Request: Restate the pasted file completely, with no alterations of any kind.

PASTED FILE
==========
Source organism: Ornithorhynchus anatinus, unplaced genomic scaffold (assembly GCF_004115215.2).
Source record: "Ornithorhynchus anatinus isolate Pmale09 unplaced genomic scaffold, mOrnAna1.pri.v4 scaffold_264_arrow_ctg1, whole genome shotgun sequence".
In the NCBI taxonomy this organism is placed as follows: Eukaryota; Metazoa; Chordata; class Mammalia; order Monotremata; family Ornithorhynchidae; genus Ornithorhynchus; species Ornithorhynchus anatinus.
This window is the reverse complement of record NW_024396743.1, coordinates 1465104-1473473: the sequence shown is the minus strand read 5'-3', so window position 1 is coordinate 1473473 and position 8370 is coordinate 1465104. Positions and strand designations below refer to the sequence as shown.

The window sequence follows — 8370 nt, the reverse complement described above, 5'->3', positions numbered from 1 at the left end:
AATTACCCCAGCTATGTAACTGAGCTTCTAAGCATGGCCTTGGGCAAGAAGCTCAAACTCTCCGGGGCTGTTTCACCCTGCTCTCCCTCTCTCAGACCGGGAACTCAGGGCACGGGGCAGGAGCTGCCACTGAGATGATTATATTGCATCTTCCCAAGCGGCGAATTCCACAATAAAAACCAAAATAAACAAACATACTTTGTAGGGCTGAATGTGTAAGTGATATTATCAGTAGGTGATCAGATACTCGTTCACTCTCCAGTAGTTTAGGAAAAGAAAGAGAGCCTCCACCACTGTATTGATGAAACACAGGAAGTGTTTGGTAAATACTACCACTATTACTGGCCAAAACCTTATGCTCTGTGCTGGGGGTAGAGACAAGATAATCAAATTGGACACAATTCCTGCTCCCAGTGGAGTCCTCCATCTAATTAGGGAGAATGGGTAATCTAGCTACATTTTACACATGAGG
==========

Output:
Source organism: Ornithorhynchus anatinus, unplaced genomic scaffold (assembly GCF_004115215.2).
Source record: "Ornithorhynchus anatinus isolate Pmale09 unplaced genomic scaffold, mOrnAna1.pri.v4 scaffold_264_arrow_ctg1, whole genome shotgun sequence".
In the NCBI taxonomy this organism is placed as follows: Eukaryota; Metazoa; Chordata; class Mammalia; order Monotremata; family Ornithorhynchidae; genus Ornithorhynchus; species Ornithorhynchus anatinus.
This window is the reverse complement of record NW_024396743.1, coordinates 1465104-1473473: the sequence shown is the minus strand read 5'-3', so window position 1 is coordinate 1473473 and position 8370 is coordinate 1465104. Positions and strand designations below refer to the sequence as shown.

The window sequence follows — 8370 nt, the reverse complement described above, 5'->3', positions numbered from 1 at the left end:
AATTACCCCAGCTATGTAACTGAGCTTCTAAGCATGGCCTTGGGCAAGAAGCTCAAACTCTCCGGGGCTGTTTCACCCTGCTCTCCCTCTCTCAGACCGGGAACTCAGGGCACGGGGCAGGAGCTGCCACTGAGATGATTATATTGCATCTTCCCAAGCGGCGAATTCCACAATAAAAACCAAAATAAACAAACATACTTTGTAGGGCTGAATGTGTAAGTGATATTATCAGTAGGTGATCAGATACTCGTTCACTCTCCAGTAGTTTAGGAAAAGAAAGAGAGCCTCCACCACTGTATTGATGAAACACAGGAAGTGTTTGGTAAATACTACCACTATTACTGGCCAAAACCTTATGCTCTGTGCTGGGGGTAGAGACAAGATAATCAAATTGGACACAATTCCTGCTCCCAGTGGAGTCCTCCATCTAATTAGGGAGAATGGGTAATCTAGCTACATTTTACACATGAGG